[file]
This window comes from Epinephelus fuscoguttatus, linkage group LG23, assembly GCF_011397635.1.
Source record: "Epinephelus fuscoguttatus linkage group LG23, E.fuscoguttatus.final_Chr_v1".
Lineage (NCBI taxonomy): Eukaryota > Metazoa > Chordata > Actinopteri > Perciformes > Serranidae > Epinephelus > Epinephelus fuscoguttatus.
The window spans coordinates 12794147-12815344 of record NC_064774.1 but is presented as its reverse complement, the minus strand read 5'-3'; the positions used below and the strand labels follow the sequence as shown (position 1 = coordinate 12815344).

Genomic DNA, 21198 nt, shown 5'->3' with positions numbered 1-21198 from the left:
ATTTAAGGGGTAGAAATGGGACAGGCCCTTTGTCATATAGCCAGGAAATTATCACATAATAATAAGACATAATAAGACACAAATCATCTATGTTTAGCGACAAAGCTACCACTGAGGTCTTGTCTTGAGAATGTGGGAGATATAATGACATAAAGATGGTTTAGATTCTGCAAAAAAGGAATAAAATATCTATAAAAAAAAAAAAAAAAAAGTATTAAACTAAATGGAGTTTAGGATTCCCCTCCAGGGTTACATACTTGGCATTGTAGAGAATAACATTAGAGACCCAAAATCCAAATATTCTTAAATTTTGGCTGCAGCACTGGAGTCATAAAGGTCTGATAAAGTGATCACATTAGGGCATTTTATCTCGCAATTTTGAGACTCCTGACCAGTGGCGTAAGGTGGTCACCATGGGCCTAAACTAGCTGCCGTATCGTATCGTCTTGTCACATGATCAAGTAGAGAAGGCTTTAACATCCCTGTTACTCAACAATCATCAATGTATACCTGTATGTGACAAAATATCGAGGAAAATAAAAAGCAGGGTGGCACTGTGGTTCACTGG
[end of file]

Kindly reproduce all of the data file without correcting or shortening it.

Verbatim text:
This window comes from Epinephelus fuscoguttatus, linkage group LG23, assembly GCF_011397635.1.
Source record: "Epinephelus fuscoguttatus linkage group LG23, E.fuscoguttatus.final_Chr_v1".
Lineage (NCBI taxonomy): Eukaryota > Metazoa > Chordata > Actinopteri > Perciformes > Serranidae > Epinephelus > Epinephelus fuscoguttatus.
The window spans coordinates 12794147-12815344 of record NC_064774.1 but is presented as its reverse complement, the minus strand read 5'-3'; the positions used below and the strand labels follow the sequence as shown (position 1 = coordinate 12815344).

Genomic DNA, 21198 nt, shown 5'->3' with positions numbered 1-21198 from the left:
ATTTAAGGGGTAGAAATGGGACAGGCCCTTTGTCATATAGCCAGGAAATTATCACATAATAATAAGACATAATAAGACACAAATCATCTATGTTTAGCGACAAAGCTACCACTGAGGTCTTGTCTTGAGAATGTGGGAGATATAATGACATAAAGATGGTTTAGATTCTGCAAAAAAGGAATAAAATATCTATAAAAAAAAAAAAAAAAAAGTATTAAACTAAATGGAGTTTAGGATTCCCCTCCAGGGTTACATACTTGGCATTGTAGAGAATAACATTAGAGACCCAAAATCCAAATATTCTTAAATTTTGGCTGCAGCACTGGAGTCATAAAGGTCTGATAAAGTGATCACATTAGGGCATTTTATCTCGCAATTTTGAGACTCCTGACCAGTGGCGTAAGGTGGTCACCATGGGCCTAAACTAGCTGCCGTATCGTATCGTCTTGTCACATGATCAAGTAGAGAAGGCTTTAACATCCCTGTTACTCAACAATCATCAATGTATACCTGTATGTGACAAAATATCGAGGAAAATAAAAAGCAGGGTGGCACTGTGGTTCACTGG